Steve Snowball was the co-author of ‘A Guide to Fossil Collecting in England & Wales’. Craig Chivers is an experienced fossil preparator of the highest order. This book reflects their huge experiences within the area of West Dorset, in which they live and collect.
FOREWORD BY THE AUTHORS
1. INTRODUCING THE JURASSIC COAST: A World Heritage Site
The Eroding Coast
The Protected Coast: The West Dorset Code of Conduct
2. SHE SELLS SEA SHELLS: Mary Anning and Her Legacy
3. THE WEST DORSET SUCCESSION
4. TOOLS, EQUIPMENT & PREPARATION
5. FOSSIL COLLECTING EXCURSIONS IN WEST DORSET
EXCURSIONS AROUND LYME REGIS
Blue Lias Formation: Pinhay Bay, Chippel Bay, Monmouth Beach & Church Cliffs
Charmouth Mudstone Formation: The Spittals & Black Ven
EXCURSIONS AROUND CHARMOUTH
Charmouth Mudstone Formation: East Beach, Stonebarrow & Broom Cliff
EXCURSIONS AT SEATOWN
Charmouth Mudstone Formation: Golden Cap & Ridge Cliff
EXCURSIONS AROUND EYPE
Dyrham Formation: East Ebb Cove, Thorncombe Beacon to
Dyrham Formation: Eype Mouth to Watton Cliff
EXCURSIONS AROUND BURTON BRADSTOCK
Inferior Oolite Group: East Cliff, West Bay to Burton Cliff
& Cliff End, Burton Bradstock
6. MUSEUMS AND GALLERIES
Charmouth Heritage Centre
Lyme Regis Museum
Dinosaurland, Lyme Regis
8. ABOUT THE AUTHORS
9. INDEX OF FOSSILS ILLUSTRATED
Foreword by the authors
The collection of fossils along the West Dorset coast has been a fascination for over two hundred years and there’s certainly no sign of abatement. Indeed, every year and especially during the summer months, thousands of tourists visit the area. At this time of year and on a daily basis, seemingly every fossil in sight will have been picked up from the beaches along this particular stretch of the coast. By the very nature and composition of the rocks, combined with a staggeringly rapid rate of erosion, the replenishment of fossils contained within them is never in short supply. It’s a small wonder that it’s a popular place for fossil enthusiasts and during the winter months it comes into its own as a source of spectacular specimens.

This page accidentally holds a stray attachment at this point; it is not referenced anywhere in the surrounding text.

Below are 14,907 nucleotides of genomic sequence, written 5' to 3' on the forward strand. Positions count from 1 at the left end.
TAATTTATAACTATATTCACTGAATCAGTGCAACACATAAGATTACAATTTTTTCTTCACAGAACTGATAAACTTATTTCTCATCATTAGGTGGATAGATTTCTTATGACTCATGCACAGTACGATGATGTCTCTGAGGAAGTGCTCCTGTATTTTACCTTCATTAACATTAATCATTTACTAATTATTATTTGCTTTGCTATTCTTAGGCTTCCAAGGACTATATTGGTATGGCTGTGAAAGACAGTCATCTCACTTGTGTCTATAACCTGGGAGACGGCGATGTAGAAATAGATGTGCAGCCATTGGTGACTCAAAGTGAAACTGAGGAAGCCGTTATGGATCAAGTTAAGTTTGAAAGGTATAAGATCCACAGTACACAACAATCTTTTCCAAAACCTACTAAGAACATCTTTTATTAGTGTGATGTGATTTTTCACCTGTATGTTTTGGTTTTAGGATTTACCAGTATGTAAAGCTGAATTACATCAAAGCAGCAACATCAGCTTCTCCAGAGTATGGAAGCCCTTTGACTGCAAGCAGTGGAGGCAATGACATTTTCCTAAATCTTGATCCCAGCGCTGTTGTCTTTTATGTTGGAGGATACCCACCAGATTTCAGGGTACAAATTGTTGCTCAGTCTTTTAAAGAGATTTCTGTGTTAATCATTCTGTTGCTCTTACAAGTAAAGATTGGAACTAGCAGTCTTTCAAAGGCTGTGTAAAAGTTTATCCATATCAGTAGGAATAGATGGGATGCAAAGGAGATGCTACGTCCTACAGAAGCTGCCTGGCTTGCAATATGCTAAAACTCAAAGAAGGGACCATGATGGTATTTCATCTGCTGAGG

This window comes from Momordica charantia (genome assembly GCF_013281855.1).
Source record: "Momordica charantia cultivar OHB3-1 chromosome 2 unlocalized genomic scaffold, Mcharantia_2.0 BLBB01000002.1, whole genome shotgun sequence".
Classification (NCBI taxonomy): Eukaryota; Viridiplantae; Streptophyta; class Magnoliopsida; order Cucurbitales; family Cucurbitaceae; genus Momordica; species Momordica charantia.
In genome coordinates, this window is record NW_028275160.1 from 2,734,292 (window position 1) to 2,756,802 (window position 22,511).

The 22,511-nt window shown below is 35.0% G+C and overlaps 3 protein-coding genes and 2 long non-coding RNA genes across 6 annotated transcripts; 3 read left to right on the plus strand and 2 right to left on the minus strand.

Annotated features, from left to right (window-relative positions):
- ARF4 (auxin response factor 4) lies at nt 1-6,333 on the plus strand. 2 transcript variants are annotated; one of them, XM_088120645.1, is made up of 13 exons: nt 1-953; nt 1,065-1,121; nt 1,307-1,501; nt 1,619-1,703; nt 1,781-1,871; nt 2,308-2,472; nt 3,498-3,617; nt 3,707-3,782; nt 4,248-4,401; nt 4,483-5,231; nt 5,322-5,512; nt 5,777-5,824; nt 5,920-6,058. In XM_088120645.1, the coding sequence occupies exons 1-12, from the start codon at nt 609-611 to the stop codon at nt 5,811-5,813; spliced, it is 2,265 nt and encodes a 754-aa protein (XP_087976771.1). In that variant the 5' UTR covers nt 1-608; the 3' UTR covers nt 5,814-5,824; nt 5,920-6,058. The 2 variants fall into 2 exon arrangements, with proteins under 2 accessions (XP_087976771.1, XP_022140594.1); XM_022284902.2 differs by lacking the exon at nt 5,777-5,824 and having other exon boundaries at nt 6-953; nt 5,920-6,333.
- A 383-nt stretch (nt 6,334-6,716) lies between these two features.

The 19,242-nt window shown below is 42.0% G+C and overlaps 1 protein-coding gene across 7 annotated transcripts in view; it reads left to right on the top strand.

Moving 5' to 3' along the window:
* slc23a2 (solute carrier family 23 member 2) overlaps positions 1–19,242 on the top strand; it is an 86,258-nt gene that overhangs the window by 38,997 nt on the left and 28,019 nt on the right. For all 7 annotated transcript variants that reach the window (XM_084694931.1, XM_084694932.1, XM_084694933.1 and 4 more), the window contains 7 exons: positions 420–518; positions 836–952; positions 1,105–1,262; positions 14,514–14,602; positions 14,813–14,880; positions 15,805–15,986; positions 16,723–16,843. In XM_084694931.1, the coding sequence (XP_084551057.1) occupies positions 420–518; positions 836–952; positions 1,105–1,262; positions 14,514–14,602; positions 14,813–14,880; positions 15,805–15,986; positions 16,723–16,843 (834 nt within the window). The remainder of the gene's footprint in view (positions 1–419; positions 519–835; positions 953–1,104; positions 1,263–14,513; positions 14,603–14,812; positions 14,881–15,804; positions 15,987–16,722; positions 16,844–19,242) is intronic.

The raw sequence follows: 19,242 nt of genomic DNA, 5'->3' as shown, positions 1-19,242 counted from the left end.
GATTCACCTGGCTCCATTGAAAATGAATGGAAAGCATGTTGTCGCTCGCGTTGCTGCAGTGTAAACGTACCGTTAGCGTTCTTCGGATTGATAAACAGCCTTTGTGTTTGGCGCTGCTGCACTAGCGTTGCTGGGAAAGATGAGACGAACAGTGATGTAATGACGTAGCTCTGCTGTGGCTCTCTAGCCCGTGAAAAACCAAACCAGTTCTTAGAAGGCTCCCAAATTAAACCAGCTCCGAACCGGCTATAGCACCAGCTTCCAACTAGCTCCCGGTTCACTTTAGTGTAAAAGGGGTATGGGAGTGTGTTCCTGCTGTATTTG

The rocks here are exclusively composed of sediments laid down in marine environments of varying depths and over the course of between 166.1 to 201.3 million years ago. Mostly these are dominated by fine-grained mudrocks—clays, shales and marls—as displayed in the rocks of the Lower Lias between Lyme Regis and Seatown but are also composed of oolitic limestone, clays and sandstones shown in the majestic cliffs near Burton Bradstock.
This coast is undoubtedly one of the best sources of marine Jurassic-aged fossils in the world. It’s also an area world famous for its beautiful scenery, its history and its contribution to our understanding of life in deep time. The discovery of fossil specimens, hitherto unknown, is often the raison d’être for many collectors, perhaps wishing to contribute in some small way to the filling of gaps in the fossil record. For others, it is the sheer enjoyment of finding an organism that is so incredibly old and yet so tantalisingly beautiful that it often sets them on a path to find out more about our fragile planet and its past and possibly to a lifetime hobby of fossil collecting.
This UNESCO World Heritage Site has SSSI (Site of Special Scientific Interest) designation, which emphasises the need for care and consideration when collecting. The collector, amateur and professional alike, has to adopt a responsible approach in order to help make significant advances to the study of fossils and to demonstrate that fossil collecting is essential, especially if specimens (some of which may be of great scientific value) are to be saved from damage or destruction by the sea. Collecting offers an opportunity for people to learn about the ancient past and to contribute to our understanding of it. The discovery of new finds can only give further insight to a time that only a fertile mind might imagine and whilst it is inevitable that thousands of fossil specimens are bound to be lost to the relentless tides, the dedication of the few and the enthusiasm of the many can help to restore the delicate balance between destruction and preservation.
We hope that this book will inspire the safe and responsible collection of fossils from undoubtedly a truly beautiful part of Britain and provide an insightful read in the process.
Steve Snowball & Craig Chivers